Physics 780.20: Assignment #3
Here are some hints, suggestions, and comments on the assignment.
- The updated version of derivative_test.cpp
is available here.
- Note that extrap_diff calls central_diff with two different h's
and then extrap_diff2 (which you are to write) calls extrap_diff twice
(and NOT central_diff twice). Your error plot should show a slope of
- When writing an adaptive code (first bonus problem),
you can assume that the
round-off error part of the error is given by the machine precision
divided by h (as described in Chapter 8). In practice this may
overestimate the actual error.
- If you know that the relative error scales in the "approximation
error region" as b*h2 for the central difference formula.
How can you determine b from evaluating the derivative at two
different h values (without knowing the exact answer)?
- The results are most interesting is you pick a value for the
harmonic oscillator parameter b that
is not optimal. Or, if possible, compare results with
two different values of b.
- Assign variables to the minimum, maximum, and increment values for
the radial value r. For example, rmin=0., rmax=10., delta_r=0.05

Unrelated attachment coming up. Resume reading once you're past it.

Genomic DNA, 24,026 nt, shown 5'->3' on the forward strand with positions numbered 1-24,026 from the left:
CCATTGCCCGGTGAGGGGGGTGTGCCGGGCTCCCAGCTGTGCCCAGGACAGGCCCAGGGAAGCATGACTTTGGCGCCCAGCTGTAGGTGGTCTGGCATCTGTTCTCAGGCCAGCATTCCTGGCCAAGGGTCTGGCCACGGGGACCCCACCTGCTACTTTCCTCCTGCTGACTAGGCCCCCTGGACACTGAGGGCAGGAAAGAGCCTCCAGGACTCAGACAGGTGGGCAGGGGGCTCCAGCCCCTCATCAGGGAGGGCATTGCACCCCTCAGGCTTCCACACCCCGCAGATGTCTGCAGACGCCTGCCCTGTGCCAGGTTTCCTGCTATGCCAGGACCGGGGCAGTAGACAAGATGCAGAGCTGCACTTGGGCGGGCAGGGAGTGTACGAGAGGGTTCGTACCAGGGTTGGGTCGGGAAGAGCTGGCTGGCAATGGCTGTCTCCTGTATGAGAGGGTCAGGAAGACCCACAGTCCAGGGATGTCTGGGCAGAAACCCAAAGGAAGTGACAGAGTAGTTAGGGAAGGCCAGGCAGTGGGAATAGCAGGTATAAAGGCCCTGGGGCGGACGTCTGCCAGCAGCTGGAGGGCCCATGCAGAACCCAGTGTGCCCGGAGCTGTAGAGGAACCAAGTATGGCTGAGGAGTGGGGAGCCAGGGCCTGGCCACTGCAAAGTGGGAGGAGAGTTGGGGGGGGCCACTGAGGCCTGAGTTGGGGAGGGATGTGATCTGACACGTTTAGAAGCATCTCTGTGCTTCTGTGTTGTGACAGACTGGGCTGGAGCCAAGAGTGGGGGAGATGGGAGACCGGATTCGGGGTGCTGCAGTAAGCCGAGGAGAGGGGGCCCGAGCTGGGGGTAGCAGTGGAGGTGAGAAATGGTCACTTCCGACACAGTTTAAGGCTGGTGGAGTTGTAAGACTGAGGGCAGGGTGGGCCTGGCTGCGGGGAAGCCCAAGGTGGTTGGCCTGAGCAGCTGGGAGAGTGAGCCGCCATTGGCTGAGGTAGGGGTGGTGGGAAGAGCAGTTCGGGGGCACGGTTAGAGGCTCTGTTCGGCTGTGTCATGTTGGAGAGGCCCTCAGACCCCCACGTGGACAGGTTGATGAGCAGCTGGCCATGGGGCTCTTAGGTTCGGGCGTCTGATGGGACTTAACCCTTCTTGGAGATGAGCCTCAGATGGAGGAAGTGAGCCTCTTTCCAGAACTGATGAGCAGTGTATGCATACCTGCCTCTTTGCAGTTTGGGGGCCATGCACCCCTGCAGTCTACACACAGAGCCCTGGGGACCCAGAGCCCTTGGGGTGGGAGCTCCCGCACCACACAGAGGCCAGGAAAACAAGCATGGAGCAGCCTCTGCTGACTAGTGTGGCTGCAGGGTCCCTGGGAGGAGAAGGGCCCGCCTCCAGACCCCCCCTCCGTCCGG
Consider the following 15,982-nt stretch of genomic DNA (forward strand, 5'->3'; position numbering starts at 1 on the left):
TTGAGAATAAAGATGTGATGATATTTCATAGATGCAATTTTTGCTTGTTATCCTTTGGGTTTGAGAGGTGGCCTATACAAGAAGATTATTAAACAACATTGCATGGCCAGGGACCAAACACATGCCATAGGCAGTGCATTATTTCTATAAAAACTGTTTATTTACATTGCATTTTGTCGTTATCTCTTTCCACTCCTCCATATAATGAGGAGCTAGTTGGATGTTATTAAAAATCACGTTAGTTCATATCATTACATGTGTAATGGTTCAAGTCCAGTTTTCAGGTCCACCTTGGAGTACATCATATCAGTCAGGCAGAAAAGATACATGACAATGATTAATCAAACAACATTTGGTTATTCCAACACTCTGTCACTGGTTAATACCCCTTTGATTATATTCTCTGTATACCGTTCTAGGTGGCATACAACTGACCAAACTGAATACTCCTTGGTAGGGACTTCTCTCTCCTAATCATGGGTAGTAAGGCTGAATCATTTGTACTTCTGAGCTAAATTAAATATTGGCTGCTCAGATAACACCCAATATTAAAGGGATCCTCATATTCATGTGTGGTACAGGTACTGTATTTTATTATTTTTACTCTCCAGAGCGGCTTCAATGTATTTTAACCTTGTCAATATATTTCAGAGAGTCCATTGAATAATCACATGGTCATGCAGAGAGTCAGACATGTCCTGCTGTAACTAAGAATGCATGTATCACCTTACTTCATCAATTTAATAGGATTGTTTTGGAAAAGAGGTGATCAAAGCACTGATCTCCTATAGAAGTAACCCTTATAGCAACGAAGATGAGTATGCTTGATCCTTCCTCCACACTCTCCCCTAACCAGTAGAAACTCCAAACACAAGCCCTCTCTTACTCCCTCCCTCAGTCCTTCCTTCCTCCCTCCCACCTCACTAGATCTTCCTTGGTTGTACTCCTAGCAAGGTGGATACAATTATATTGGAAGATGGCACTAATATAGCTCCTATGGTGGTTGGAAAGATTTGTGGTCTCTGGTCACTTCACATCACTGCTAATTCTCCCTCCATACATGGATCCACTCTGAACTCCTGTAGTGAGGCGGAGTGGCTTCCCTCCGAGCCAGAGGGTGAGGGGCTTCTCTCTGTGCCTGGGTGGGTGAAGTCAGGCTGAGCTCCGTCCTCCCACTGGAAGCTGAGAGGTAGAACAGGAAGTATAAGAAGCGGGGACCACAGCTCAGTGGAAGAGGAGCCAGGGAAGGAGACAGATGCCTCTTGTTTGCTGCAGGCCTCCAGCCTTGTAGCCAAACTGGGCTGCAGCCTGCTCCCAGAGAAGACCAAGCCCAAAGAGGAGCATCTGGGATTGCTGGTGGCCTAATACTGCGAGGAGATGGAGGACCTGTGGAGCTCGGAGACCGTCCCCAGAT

are reasonable choices.
- Plot the results for different dimension bases on the same gnuplot
plot. This is made much easier by using a plot file that uses a
different datafile for each basis size, rather than trying to make one
datafile with all of the results. (You can rename the output
files from your code each time you change the basis size.)
- When commenting on the nature of the convergence, you might note
what part of the wave function is reproduced first (e.g., when is the
tail reproduced?). If you chose a different value for b, how might the
convergence change? (What is most important to get a fit with
dimension size 1?)
- For the second bonus problem,
think about how you measure the goodness of fit when
you fit a straight line to some data points. Can you do something
analogous when you have a function of r like a wave function?
Physics 780.20: Assignment #3 hints.
Last modified: 03:08 pm, February 01, 2006.